Bridge-players tell me that there must be some money on the game ‘or else people won’t take it seriously.’ Apparently, it’s like that. Your bid—for God or no God, for a good God or the Cosmic Sadist, for eternal life or nonentity—will not be serious if nothing much is staked on it. And you will never discover how serious it was until the stakes are raised horrible high; until you find that you are playing not for counters or for sixpence but for every penny you have in the world. Nothing less will shake a man—or at any rate a man like me—out of his merely verbal thinking and his merely notional beliefs. He has to be knocked silly before he comes to his senses…
Grief Surpasses Culture and People
Grief is an odd thing. A truly transformative thing that should be where we stake our bets on what kind of strength resides within us when we are confronted with a loved-one’s death.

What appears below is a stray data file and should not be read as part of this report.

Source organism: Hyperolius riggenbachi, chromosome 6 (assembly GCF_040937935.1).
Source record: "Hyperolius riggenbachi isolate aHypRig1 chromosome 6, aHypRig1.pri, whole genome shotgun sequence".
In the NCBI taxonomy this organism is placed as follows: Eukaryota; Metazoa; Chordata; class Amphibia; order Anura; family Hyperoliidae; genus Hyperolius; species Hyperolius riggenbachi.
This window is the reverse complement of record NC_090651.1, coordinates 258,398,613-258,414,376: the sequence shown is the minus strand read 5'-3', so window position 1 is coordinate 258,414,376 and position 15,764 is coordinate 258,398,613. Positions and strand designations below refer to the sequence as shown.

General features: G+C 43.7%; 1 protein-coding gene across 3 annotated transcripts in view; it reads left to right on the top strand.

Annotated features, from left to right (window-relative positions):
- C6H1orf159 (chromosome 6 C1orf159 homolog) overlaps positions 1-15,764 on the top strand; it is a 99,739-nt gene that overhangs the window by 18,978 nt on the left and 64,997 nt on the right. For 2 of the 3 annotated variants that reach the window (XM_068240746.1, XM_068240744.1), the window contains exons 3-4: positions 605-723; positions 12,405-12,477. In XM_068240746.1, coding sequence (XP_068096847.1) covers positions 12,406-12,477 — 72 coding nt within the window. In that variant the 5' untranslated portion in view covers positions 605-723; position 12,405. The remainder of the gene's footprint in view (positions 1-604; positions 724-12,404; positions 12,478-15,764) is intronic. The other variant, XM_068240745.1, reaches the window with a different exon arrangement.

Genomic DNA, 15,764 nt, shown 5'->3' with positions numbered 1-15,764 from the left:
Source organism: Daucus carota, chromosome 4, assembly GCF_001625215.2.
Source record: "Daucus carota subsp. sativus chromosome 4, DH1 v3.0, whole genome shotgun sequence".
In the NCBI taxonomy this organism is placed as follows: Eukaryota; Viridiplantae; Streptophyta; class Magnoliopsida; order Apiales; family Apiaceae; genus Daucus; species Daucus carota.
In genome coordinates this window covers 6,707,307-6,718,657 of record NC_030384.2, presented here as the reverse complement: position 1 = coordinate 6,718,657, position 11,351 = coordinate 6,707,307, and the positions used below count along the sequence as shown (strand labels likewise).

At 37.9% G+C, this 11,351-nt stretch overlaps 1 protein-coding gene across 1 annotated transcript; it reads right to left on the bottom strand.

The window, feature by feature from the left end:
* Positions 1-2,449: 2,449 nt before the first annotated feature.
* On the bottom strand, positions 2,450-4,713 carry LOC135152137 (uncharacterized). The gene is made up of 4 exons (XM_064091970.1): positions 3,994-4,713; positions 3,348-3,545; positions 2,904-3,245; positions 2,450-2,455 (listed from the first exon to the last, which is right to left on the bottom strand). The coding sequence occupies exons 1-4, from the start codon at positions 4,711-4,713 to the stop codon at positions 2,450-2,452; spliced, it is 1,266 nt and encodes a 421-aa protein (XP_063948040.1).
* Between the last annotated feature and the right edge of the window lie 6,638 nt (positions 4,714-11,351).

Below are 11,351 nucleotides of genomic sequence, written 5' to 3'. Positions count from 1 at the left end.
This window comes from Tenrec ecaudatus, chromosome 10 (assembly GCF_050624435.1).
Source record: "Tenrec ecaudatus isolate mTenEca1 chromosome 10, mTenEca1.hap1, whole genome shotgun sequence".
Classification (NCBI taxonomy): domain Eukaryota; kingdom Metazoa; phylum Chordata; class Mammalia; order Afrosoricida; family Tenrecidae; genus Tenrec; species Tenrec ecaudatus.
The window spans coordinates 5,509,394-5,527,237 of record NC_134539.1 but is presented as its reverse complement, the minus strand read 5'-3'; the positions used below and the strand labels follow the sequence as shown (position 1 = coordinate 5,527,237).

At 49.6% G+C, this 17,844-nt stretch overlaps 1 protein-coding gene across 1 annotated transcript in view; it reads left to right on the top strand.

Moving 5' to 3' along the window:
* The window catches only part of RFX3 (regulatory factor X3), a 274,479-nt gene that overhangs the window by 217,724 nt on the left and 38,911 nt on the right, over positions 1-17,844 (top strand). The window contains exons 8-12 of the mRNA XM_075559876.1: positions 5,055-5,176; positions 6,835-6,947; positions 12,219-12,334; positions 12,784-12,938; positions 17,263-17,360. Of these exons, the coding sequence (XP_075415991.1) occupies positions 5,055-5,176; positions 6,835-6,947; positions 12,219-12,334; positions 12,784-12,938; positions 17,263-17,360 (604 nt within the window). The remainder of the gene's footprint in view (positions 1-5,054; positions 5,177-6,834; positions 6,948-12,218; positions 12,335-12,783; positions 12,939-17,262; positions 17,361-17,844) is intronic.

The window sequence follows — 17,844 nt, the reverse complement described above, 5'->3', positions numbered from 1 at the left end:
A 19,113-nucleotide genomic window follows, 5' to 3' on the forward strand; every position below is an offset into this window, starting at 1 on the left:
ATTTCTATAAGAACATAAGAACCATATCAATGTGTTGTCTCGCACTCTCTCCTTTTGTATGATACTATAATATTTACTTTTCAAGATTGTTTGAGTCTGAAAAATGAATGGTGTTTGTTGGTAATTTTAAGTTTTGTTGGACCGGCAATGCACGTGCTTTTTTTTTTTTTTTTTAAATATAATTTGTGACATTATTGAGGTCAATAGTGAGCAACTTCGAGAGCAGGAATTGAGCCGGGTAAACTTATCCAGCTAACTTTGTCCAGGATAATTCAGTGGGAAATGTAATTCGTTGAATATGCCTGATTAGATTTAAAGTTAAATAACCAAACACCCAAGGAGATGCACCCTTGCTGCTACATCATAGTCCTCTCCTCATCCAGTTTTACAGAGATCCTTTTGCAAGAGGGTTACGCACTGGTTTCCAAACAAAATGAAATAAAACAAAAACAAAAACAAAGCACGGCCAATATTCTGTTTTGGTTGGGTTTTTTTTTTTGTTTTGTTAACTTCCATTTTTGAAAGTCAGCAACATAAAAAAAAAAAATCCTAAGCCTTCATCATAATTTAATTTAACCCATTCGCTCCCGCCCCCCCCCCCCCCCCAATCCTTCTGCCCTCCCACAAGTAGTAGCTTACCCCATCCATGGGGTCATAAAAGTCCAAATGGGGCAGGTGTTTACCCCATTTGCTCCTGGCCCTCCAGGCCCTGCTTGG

Our old neighbors were from India and became like family to us. The husband told me once of nursing both of his parents through cancer to their deaths, and all as a teenager and young adult. He explained that in his culture they had something like “the crying”. For days after a loved-one’s passing, they stopped the world, and wept. “We didn’t sleep; we barely ate…we just received visitors who wept and grieved with us.” It sounded horrific to me at the time, but in a culture where we feign self-control, it would seem contrary to our “togetherness”.
My Grapple With Grief
I was the last to go into my mother-in-law’s hospital room. A moment away from trying to be brave and helpful to my husband, father-in-law and siblings because I knew they had more “right” to be upset than I did. I also knew that I had to face my own earthly separation from her, and so with a deep breath I entered her room.